Difference between 1 and 1'b1 in Verilog

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What is the difference between just giving 1 and giving 1'b1 in verilog code?


The 1 is 32 bits wide, thus is the equivalent of 32'b00000000_00000000_00000000_00000001

The 1'b1 is one bit wide.


There are several places where you should be aware of the difference in length but the one most likely to catch you out is in concatenations. {}

reg [ 7:0] A;
reg [ 8:0] B;
   assign A = 8'b10100101;
   assign B = {1'b1,A};  // B is 9'b110100101
   assign B = {1,A};     // B is 9'b110100101
   assign B = {A,1'b1};  // B is 9'b101001011
   assign B = {A,1};     // B is 9'b000000001 !!!!

what's the difference between writing 1.0 and 1. or 2.0 and 2 , There is not difference in matlab. Sometimes, people like to write "1." instead of 1 to make it easier to port to/from other programming languages later, as it is a� The difference between 1, 01, 001 is 1 has no zeros, but 01 has one zero and 001 has two zeros. Login to reply the answers How do you think about the answers? You can sign in to vote the answer.


So, what's the difference between, say,

logic [7:0] count;
...
count <= count + 1'b1;

and

logic [7:0] count;
...
count <= count + 1;

Not a lot. In the first case your simulator/synthesiser will do this:

i) expand the 1'b1 to 8'b1 (because count is 8 bits wide) ii) do all the maths using 8 bits (because now everything is 8 bits wide).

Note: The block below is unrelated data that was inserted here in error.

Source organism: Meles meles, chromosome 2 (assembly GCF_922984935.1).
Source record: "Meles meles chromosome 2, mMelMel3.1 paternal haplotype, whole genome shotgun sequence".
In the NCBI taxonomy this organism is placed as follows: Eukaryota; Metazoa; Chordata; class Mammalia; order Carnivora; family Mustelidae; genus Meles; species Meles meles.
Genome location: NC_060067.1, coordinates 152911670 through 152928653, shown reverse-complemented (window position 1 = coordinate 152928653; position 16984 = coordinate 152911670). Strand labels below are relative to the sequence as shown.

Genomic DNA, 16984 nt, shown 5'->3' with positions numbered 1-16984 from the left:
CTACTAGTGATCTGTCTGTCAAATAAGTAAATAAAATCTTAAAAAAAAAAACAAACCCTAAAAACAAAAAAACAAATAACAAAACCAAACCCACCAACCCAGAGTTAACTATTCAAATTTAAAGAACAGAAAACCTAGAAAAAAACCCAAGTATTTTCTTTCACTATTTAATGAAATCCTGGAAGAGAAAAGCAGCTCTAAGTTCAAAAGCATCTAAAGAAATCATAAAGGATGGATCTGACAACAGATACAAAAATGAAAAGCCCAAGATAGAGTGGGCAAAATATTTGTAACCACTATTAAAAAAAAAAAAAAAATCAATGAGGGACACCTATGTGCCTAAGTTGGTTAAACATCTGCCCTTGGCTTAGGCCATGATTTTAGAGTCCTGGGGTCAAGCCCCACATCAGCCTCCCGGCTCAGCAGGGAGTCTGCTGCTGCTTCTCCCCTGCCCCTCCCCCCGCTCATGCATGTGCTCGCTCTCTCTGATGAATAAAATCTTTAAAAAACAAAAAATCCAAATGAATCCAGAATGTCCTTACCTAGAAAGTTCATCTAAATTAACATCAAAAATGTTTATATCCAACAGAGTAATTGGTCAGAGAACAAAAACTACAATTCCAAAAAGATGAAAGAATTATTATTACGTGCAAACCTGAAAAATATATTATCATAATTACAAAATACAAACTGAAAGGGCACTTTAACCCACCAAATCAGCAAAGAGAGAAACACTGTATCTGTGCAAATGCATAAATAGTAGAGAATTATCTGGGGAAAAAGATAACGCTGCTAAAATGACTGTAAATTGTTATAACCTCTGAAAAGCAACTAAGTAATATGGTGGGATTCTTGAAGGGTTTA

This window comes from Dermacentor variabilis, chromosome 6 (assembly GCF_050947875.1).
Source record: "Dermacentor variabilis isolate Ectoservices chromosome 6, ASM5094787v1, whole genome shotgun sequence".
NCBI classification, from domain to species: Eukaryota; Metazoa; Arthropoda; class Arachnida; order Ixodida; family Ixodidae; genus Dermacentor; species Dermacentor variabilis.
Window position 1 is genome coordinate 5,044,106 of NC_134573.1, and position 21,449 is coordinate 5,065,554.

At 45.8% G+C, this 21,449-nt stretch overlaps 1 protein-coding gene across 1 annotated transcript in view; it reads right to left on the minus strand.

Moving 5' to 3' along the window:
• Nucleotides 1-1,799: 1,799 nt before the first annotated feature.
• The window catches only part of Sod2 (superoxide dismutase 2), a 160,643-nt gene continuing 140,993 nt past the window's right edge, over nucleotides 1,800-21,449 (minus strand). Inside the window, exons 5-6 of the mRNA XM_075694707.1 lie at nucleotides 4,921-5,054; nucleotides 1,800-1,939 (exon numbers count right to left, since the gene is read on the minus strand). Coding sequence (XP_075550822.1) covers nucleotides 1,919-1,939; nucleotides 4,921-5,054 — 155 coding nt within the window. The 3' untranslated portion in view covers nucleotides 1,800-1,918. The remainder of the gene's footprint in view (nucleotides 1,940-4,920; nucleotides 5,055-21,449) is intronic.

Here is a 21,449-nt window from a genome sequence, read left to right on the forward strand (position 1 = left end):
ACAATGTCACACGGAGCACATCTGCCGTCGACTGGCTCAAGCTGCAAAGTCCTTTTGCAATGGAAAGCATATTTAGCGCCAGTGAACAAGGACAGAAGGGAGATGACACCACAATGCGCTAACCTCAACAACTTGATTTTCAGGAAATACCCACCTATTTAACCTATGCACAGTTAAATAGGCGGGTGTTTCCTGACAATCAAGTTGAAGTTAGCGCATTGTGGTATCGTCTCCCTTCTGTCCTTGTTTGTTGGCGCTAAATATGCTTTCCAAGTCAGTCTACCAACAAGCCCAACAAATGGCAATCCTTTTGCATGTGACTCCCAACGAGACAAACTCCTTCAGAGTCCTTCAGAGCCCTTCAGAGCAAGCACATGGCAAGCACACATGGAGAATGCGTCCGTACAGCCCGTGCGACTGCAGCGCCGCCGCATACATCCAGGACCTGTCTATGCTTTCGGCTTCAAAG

In the second case your simulator/synthesiser will do this:

i) do all the maths using 32 bits (because 1 is 32 bits wide) ii) truncate the 32-bit result to 8 bits wide (because count is 8 bits wide)

The behaviour will be the same. However, that is not always the case. This:

count <= (count * 8'd255) >> 8;

and this:

count <= (count * 255) >> 8;

will behave differently. In the first case, 8 bits will be used for the multiplication (the width of the 8 in the >> 8 is irrelevant) and so the multiplication will overflow; in the second case, 32 bits will be used for the multiplication and so everything will be fine.

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1'b1 is an binary, unsigned, 1-bit wide integral value. In the original verilog specification, 1 had the same type as integer. It was signed, but its width was unspecified. A tool could choose the width base on its host implementation of the int type.

Since Verilog 2001 and SystemVerilog 2005, the width of integer and int was fixed at 32-bits. However, because of this original unspecified width, and the fact that so many people write 0 or 1 without realizing that it is now 32-bits wide, the standard does not allow you to use an unbased literal inside a concatenation. {A,1} is illegal.

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